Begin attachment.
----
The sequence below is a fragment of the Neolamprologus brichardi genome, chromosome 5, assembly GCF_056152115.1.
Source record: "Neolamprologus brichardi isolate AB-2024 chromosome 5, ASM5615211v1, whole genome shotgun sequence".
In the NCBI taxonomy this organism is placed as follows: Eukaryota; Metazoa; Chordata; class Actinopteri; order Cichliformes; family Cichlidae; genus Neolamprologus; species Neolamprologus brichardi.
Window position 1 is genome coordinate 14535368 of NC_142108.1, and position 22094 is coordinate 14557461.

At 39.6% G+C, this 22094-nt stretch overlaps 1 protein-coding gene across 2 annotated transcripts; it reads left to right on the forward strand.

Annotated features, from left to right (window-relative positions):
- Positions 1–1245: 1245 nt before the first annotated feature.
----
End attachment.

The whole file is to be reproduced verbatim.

The sequence below is a fragment of the Neolamprologus brichardi genome, chromosome 5, assembly GCF_056152115.1.
Source record: "Neolamprologus brichardi isolate AB-2024 chromosome 5, ASM5615211v1, whole genome shotgun sequence".
In the NCBI taxonomy this organism is placed as follows: Eukaryota; Metazoa; Chordata; class Actinopteri; order Cichliformes; family Cichlidae; genus Neolamprologus; species Neolamprologus brichardi.
Window position 1 is genome coordinate 14535368 of NC_142108.1, and position 22094 is coordinate 14557461.

At 39.6% G+C, this 22094-nt stretch overlaps 1 protein-coding gene across 2 annotated transcripts; it reads left to right on the forward strand.

Annotated features, from left to right (window-relative positions):
- Positions 1–1245: 1245 nt before the first annotated feature.